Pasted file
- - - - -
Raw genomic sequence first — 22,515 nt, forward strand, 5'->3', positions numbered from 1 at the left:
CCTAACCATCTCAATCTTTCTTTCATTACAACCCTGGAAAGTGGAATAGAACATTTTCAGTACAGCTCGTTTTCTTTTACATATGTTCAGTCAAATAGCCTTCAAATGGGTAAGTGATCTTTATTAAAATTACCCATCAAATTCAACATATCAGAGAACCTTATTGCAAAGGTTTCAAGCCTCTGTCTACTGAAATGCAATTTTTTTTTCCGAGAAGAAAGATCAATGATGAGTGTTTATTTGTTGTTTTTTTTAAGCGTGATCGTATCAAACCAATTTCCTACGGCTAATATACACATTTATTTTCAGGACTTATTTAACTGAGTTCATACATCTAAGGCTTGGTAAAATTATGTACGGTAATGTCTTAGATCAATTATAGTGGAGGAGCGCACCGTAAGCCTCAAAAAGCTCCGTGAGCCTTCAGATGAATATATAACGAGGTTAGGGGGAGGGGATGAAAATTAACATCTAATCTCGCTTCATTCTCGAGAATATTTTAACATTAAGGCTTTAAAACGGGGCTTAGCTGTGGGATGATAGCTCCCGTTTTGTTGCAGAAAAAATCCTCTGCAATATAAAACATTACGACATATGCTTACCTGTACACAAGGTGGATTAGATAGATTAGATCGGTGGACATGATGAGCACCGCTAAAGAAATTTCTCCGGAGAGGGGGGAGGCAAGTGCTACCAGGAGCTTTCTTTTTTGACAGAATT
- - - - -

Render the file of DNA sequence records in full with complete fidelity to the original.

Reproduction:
Raw genomic sequence first — 22,515 nt, forward strand, 5'->3', positions numbered from 1 at the left:
CCTAACCATCTCAATCTTTCTTTCATTACAACCCTGGAAAGTGGAATAGAACATTTTCAGTACAGCTCGTTTTCTTTTACATATGTTCAGTCAAATAGCCTTCAAATGGGTAAGTGATCTTTATTAAAATTACCCATCAAATTCAACATATCAGAGAACCTTATTGCAAAGGTTTCAAGCCTCTGTCTACTGAAATGCAATTTTTTTTTCCGAGAAGAAAGATCAATGATGAGTGTTTATTTGTTGTTTTTTTTAAGCGTGATCGTATCAAACCAATTTCCTACGGCTAATATACACATTTATTTTCAGGACTTATTTAACTGAGTTCATACATCTAAGGCTTGGTAAAATTATGTACGGTAATGTCTTAGATCAATTATAGTGGAGGAGCGCACCGTAAGCCTCAAAAAGCTCCGTGAGCCTTCAGATGAATATATAACGAGGTTAGGGGGAGGGGATGAAAATTAACATCTAATCTCGCTTCATTCTCGAGAATATTTTAACATTAAGGCTTTAAAACGGGGCTTAGCTGTGGGATGATAGCTCCCGTTTTGTTGCAGAAAAAATCCTCTGCAATATAAAACATTACGACATATGCTTACCTGTACACAAGGTGGATTAGATAGATTAGATCGGTGGACATGATGAGCACCGCTAAAGAAATTTCTCCGGAGAGGGGGGAGGCAAGTGCTACCAGGAGCTTTCTTTTTTGACAGAATT